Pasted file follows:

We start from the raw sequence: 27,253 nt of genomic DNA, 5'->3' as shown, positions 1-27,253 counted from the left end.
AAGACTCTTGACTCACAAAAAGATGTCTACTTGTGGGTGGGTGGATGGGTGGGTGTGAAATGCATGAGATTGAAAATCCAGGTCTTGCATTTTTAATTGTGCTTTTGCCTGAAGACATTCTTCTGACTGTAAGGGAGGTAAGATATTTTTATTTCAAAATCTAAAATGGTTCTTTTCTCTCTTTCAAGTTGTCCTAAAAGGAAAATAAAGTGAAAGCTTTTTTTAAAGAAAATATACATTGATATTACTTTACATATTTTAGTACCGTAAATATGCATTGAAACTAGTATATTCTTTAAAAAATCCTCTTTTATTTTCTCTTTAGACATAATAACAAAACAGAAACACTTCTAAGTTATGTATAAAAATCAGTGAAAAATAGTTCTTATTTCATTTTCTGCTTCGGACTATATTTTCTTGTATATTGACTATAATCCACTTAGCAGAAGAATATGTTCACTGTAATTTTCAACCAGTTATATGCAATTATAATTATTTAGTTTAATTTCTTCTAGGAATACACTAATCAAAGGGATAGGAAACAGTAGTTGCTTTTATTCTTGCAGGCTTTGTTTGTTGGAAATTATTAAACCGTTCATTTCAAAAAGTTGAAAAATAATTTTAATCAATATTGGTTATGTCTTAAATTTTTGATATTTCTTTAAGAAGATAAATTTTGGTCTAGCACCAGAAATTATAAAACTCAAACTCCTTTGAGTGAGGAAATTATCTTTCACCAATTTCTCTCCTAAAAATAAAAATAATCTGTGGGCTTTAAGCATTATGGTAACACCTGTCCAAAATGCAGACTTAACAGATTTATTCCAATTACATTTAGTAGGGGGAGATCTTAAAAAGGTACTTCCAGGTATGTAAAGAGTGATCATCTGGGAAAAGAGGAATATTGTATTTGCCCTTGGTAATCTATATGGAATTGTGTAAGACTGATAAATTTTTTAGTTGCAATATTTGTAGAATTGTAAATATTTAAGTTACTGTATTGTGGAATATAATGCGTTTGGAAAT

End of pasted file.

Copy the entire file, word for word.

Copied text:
We start from the raw sequence: 27,253 nt of genomic DNA, 5'->3' as shown, positions 1-27,253 counted from the left end.
AAGACTCTTGACTCACAAAAAGATGTCTACTTGTGGGTGGGTGGATGGGTGGGTGTGAAATGCATGAGATTGAAAATCCAGGTCTTGCATTTTTAATTGTGCTTTTGCCTGAAGACATTCTTCTGACTGTAAGGGAGGTAAGATATTTTTATTTCAAAATCTAAAATGGTTCTTTTCTCTCTTTCAAGTTGTCCTAAAAGGAAAATAAAGTGAAAGCTTTTTTTAAAGAAAATATACATTGATATTACTTTACATATTTTAGTACCGTAAATATGCATTGAAACTAGTATATTCTTTAAAAAATCCTCTTTTATTTTCTCTTTAGACATAATAACAAAACAGAAACACTTCTAAGTTATGTATAAAAATCAGTGAAAAATAGTTCTTATTTCATTTTCTGCTTCGGACTATATTTTCTTGTATATTGACTATAATCCACTTAGCAGAAGAATATGTTCACTGTAATTTTCAACCAGTTATATGCAATTATAATTATTTAGTTTAATTTCTTCTAGGAATACACTAATCAAAGGGATAGGAAACAGTAGTTGCTTTTATTCTTGCAGGCTTTGTTTGTTGGAAATTATTAAACCGTTCATTTCAAAAAGTTGAAAAATAATTTTAATCAATATTGGTTATGTCTTAAATTTTTGATATTTCTTTAAGAAGATAAATTTTGGTCTAGCACCAGAAATTATAAAACTCAAACTCCTTTGAGTGAGGAAATTATCTTTCACCAATTTCTCTCCTAAAAATAAAAATAATCTGTGGGCTTTAAGCATTATGGTAACACCTGTCCAAAATGCAGACTTAACAGATTTATTCCAATTACATTTAGTAGGGGGAGATCTTAAAAAGGTACTTCCAGGTATGTAAAGAGTGATCATCTGGGAAAAGAGGAATATTGTATTTGCCCTTGGTAATCTATATGGAATTGTGTAAGACTGATAAATTTTTTAGTTGCAATATTTGTAGAATTGTAAATATTTAAGTTACTGTATTGTGGAATATAATGCGTTTGGAAAT